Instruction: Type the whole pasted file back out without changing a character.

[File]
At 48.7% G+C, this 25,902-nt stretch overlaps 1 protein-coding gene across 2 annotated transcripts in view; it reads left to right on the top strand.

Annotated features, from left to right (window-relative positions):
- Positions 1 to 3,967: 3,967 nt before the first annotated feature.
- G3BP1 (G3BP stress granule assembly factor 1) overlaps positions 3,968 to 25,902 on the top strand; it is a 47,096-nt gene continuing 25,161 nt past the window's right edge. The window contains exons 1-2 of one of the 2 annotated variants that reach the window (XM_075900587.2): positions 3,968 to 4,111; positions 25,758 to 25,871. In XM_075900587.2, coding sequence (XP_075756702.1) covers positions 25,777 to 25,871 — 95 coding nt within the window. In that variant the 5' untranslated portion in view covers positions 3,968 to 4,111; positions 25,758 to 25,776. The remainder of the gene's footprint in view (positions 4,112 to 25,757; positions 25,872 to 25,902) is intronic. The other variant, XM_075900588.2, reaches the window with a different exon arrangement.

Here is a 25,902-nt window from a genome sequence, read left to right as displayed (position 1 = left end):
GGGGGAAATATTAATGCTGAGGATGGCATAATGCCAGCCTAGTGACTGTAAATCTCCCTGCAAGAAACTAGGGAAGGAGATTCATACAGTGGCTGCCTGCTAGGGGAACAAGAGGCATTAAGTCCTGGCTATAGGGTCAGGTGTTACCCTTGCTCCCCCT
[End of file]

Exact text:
At 48.7% G+C, this 25,902-nt stretch overlaps 1 protein-coding gene across 2 annotated transcripts in view; it reads left to right on the top strand.

Annotated features, from left to right (window-relative positions):
- Positions 1 to 3,967: 3,967 nt before the first annotated feature.
- G3BP1 (G3BP stress granule assembly factor 1) overlaps positions 3,968 to 25,902 on the top strand; it is a 47,096-nt gene continuing 25,161 nt past the window's right edge. The window contains exons 1-2 of one of the 2 annotated variants that reach the window (XM_075900587.2): positions 3,968 to 4,111; positions 25,758 to 25,871. In XM_075900587.2, coding sequence (XP_075756702.1) covers positions 25,777 to 25,871 — 95 coding nt within the window. In that variant the 5' untranslated portion in view covers positions 3,968 to 4,111; positions 25,758 to 25,776. The remainder of the gene's footprint in view (positions 4,112 to 25,757; positions 25,872 to 25,902) is intronic. The other variant, XM_075900588.2, reaches the window with a different exon arrangement.

Here is a 25,902-nt window from a genome sequence, read left to right as displayed (position 1 = left end):
GGGGGAAATATTAATGCTGAGGATGGCATAATGCCAGCCTAGTGACTGTAAATCTCCCTGCAAGAAACTAGGGAAGGAGATTCATACAGTGGCTGCCTGCTAGGGGAACAAGAGGCATTAAGTCCTGGCTATAGGGTCAGGTGTTACCCTTGCTCCCCCT